Right hand wrist postural positions (flexion, extension, ulnar deviation, radial deviation) were measured through use of a glove-based electrogoniometry system.  Wrist postures were recorded continuously (20 samples per second).


Forearm position was recorded through use of an electro-magnetic motion sensor placed proximal to the wrist joint on the dorsal surface forearm (allowed for measurement of forearm pronation/supination, forearm elevation, and forearm internal/external position).  Shoulder position (flexion and abduction) was recorded by placing a sensor proximal to the elbow joint.   Data was collected at 10 samples per second.


Electromyographic activity was recorded from the extensor carpi ulnaris, extensor carpi radialis, anterior deltoid, and upper trapezius.


Comfort Measurements

Following each task, the subjects completed a discomfort survey for eight body regions (back, neck, right/left shoulders, right/left elbows, and right/left wrists) on a 10 cm visual analogue scale.


Other Findings

When the keyboard was at the FAR position, the application of a palm rest (the FWP position) returned wrist extension to the position it assumed when the keyboard was in the NEAR position.  


For the NEAR keyboard position, the elbow joint assumed a position near 90 degrees while the shoulder joint was in a neutral flexion position but slightly abducted.  As the keyboard moved away from the work surface edge:

·         shoulder flexion increased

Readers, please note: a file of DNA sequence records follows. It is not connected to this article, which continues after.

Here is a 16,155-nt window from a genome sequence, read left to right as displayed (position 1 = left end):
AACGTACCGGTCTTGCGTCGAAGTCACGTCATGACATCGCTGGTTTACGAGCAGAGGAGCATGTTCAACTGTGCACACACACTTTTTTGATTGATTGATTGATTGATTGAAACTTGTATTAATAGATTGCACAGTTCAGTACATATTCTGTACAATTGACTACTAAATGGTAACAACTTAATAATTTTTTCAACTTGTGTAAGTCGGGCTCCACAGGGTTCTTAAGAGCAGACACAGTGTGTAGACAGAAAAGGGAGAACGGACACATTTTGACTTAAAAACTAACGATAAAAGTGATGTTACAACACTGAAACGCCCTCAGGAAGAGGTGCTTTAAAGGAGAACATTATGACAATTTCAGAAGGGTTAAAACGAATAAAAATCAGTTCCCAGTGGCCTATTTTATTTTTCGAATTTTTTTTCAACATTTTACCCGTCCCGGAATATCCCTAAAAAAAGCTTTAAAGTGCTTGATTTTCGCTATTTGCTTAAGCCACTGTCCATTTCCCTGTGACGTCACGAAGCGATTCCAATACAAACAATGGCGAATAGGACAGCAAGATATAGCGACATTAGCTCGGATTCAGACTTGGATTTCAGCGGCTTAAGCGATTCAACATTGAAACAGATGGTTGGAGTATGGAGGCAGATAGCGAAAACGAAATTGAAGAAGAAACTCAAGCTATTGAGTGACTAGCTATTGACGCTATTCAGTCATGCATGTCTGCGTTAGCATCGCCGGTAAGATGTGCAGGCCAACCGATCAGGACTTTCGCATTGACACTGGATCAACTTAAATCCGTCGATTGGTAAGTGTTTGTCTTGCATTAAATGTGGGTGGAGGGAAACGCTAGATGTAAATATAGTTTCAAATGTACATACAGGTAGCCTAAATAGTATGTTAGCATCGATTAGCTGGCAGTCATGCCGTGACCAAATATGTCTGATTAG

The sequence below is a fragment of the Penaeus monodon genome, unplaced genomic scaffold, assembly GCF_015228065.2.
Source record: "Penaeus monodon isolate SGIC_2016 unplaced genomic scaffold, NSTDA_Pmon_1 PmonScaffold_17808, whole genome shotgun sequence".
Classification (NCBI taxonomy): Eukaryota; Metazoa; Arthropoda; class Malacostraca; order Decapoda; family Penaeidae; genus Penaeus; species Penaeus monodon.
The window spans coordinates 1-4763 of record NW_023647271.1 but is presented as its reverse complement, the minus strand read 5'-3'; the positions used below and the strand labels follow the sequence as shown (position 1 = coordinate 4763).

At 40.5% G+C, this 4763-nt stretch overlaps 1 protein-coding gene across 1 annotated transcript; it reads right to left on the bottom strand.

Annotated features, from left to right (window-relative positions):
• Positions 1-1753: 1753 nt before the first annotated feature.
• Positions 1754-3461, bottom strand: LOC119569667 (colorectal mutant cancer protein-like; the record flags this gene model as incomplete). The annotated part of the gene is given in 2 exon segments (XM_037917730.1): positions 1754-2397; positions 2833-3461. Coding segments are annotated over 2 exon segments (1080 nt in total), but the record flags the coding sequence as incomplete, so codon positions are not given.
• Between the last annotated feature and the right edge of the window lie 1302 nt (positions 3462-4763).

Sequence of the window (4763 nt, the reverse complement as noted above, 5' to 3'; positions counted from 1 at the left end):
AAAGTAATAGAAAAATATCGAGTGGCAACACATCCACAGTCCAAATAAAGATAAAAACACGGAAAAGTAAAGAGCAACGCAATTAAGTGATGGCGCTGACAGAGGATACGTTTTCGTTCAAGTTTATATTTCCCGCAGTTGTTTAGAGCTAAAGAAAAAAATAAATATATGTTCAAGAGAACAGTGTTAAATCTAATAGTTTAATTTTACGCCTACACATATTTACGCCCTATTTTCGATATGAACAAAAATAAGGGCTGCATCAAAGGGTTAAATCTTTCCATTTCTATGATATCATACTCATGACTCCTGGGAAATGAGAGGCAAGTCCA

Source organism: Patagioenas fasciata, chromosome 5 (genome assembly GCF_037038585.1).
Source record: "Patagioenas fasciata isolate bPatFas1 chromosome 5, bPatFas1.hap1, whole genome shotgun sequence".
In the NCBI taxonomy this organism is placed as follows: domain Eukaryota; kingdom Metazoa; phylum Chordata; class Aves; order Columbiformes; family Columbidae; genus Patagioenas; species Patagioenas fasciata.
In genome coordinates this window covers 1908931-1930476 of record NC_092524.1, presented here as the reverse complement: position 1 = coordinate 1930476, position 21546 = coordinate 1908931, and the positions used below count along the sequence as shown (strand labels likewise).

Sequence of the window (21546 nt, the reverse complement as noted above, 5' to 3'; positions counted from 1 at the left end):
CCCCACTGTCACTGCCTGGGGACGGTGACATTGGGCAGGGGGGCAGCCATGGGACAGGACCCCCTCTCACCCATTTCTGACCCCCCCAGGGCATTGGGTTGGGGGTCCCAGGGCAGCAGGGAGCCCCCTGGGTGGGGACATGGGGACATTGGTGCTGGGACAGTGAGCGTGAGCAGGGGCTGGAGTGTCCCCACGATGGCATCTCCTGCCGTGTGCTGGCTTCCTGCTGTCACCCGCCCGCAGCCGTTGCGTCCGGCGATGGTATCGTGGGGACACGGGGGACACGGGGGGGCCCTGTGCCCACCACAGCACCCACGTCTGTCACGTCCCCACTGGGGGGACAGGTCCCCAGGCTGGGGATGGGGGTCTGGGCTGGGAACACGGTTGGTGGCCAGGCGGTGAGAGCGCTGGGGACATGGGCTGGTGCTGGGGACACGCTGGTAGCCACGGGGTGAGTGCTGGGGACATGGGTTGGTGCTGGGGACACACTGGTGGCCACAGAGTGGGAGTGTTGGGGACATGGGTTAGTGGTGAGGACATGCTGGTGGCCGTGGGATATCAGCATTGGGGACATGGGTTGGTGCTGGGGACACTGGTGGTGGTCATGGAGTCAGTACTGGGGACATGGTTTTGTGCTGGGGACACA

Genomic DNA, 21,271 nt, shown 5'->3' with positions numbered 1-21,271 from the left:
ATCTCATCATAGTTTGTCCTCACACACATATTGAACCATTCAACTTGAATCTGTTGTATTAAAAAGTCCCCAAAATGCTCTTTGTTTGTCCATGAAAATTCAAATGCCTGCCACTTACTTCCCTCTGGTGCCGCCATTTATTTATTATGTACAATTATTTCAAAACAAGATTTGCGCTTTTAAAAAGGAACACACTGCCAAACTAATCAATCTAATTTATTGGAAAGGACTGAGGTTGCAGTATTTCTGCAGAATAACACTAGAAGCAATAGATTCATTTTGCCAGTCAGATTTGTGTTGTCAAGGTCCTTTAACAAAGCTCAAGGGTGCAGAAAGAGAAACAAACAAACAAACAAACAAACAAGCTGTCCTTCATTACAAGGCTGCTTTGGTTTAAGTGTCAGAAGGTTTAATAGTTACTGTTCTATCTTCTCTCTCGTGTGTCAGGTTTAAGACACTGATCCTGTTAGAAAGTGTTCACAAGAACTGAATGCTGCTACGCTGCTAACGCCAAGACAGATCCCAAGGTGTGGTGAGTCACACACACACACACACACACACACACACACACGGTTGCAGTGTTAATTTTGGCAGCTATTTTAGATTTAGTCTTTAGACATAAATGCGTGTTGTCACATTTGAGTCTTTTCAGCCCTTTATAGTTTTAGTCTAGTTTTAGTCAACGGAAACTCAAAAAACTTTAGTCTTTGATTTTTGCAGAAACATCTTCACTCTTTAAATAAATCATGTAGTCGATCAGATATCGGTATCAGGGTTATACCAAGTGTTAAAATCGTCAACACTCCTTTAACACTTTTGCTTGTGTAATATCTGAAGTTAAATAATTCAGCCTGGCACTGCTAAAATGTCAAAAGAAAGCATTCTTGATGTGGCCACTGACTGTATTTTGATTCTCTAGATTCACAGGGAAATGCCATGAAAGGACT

·         shoulder internal rotation decreased

·         shoulder abduction decreased

·         the inner angle of the elbow increased

Use of the palm rest in the FAR position did not significantly alter the shoulder or elbow joint positions.


Discomfort levels were markedly low with a 2.0 at the right elbow being the highest mean value reported (on the 10 cm visual analogue score with 0 = no discomfort).  In the right upper extremity, there was a slight trend with the greatest discomfort reported in the NEAR keyboard position and the lowest in the FWP keyboard position.


Study Limitations

The authors identified the following concerns:

1)     The duration of the keyboarding tasks was short.  Hence, study findings reflect short-term muscle activity response.  Application of these conclusions to keyboarding tasks performed long term is unwise.

2)     The changes noted in posture and muscle activity were minute.  The impact of these small changes on injury risk are unknown.

3)     This study focused on keyboard intensive tasks.  The mouse was place adjacent to the keyboard but its use during this experiment was marginal.

4)     Devices used to record findings (i.e., cables from EMG electrodes) may have altered how upper extremity motions occurred.

5)     The trunk position was not continuously monitored over the course of the experiment. 


Article Title: Effect of horizontal position of the computer keyboard on upper extremity posture and muscular load during computer work


Publication: Ergonomics 50:9 1419-1432, 2007


Authors: K Kotani, L H Barrero, D L Lee and J T Dennerlein

This article originally appeared in The Ergonomics Report™ on 2007-08-28.